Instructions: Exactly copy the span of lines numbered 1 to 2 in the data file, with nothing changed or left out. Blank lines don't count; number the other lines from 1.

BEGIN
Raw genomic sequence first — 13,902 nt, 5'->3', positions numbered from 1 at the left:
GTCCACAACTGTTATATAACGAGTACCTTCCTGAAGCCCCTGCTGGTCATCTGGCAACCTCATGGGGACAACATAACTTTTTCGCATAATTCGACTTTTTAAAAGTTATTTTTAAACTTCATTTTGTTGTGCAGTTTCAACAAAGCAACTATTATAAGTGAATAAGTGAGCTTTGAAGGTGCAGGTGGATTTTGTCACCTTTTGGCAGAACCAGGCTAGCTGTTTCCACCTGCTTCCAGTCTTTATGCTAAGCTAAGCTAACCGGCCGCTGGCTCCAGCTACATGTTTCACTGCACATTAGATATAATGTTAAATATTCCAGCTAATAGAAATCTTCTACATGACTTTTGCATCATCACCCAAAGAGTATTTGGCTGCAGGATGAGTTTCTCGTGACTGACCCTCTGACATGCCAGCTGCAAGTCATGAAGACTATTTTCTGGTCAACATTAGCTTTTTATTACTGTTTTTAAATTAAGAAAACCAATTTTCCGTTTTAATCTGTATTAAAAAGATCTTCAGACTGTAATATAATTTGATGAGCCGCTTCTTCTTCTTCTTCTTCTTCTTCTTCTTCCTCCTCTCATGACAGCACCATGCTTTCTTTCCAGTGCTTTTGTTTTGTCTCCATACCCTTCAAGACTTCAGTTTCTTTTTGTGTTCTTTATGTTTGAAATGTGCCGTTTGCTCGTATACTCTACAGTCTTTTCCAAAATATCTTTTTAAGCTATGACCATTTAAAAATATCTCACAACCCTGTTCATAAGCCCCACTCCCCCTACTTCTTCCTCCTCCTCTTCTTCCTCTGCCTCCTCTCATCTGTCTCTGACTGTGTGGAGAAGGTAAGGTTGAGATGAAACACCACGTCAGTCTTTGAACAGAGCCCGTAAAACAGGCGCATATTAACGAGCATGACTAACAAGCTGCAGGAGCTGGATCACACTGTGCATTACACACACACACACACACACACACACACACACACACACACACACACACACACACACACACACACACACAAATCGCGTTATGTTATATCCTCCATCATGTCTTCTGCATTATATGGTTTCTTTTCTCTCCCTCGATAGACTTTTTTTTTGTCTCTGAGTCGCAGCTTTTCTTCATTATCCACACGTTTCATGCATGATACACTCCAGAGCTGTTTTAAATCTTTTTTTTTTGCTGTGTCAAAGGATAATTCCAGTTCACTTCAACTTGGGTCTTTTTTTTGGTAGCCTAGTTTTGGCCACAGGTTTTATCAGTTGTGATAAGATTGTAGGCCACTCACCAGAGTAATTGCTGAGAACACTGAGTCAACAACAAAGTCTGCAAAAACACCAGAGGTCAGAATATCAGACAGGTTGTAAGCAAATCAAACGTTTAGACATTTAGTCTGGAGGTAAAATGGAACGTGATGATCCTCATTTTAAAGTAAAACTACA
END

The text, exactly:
Raw genomic sequence first — 13,902 nt, 5'->3', positions numbered from 1 at the left:
GTCCACAACTGTTATATAACGAGTACCTTCCTGAAGCCCCTGCTGGTCATCTGGCAACCTCATGGGGACAACATAACTTTTTCGCATAATTCGACTTTTTAAAAGTTATTTTTAAACTTCATTTTGTTGTGCAGTTTCAACAAAGCAACTATTATAAGTGAATAAGTGAGCTTTGAAGGTGCAGGTGGATTTTGTCACCTTTTGGCAGAACCAGGCTAGCTGTTTCCACCTGCTTCCAGTCTTTATGCTAAGCTAAGCTAACCGGCCGCTGGCTCCAGCTACATGTTTCACTGCACATTAGATATAATGTTAAATATTCCAGCTAATAGAAATCTTCTACATGACTTTTGCATCATCACCCAAAGAGTATTTGGCTGCAGGATGAGTTTCTCGTGACTGACCCTCTGACATGCCAGCTGCAAGTCATGAAGACTATTTTCTGGTCAACATTAGCTTTTTATTACTGTTTTTAAATTAAGAAAACCAATTTTCCGTTTTAATCTGTATTAAAAAGATCTTCAGACTGTAATATAATTTGATGAGCCGCTTCTTCTTCTTCTTCTTCTTCTTCTTCTTCCTCCTCTCATGACAGCACCATGCTTTCTTTCCAGTGCTTTTGTTTTGTCTCCATACCCTTCAAGACTTCAGTTTCTTTTTGTGTTCTTTATGTTTGAAATGTGCCGTTTGCTCGTATACTCTACAGTCTTTTCCAAAATATCTTTTTAAGCTATGACCATTTAAAAATATCTCACAACCCTGTTCATAAGCCCCACTCCCCCTACTTCTTCCTCCTCCTCTTCTTCCTCTGCCTCCTCTCATCTGTCTCTGACTGTGTGGAGAAGGTAAGGTTGAGATGAAACACCACGTCAGTCTTTGAACAGAGCCCGTAAAACAGGCGCATATTAACGAGCATGACTAACAAGCTGCAGGAGCTGGATCACACTGTGCATTACACACACACACACACACACACACACACACACACACACACACACACACACACACACACACACACACACAAATCGCGTTATGTTATATCCTCCATCATGTCTTCTGCATTATATGGTTTCTTTTCTCTCCCTCGATAGACTTTTTTTTTGTCTCTGAGTCGCAGCTTTTCTTCATTATCCACACGTTTCATGCATGATACACTCCAGAGCTGTTTTAAATCTTTTTTTTTTGCTGTGTCAAAGGATAATTCCAGTTCACTTCAACTTGGGTCTTTTTTTTGGTAGCCTAGTTTTGGCCACAGGTTTTATCAGTTGTGATAAGATTGTAGGCCACTCACCAGAGTAATTGCTGAGAACACTGAGTCAACAACAAAGTCTGCAAAAACACCAGAGGTCAGAATATCAGACAGGTTGTAAGCAAATCAAACGTTTAGACATTTAGTCTGGAGGTAAAATGGAACGTGATGATCCTCATTTTAAAGTAAAACTACA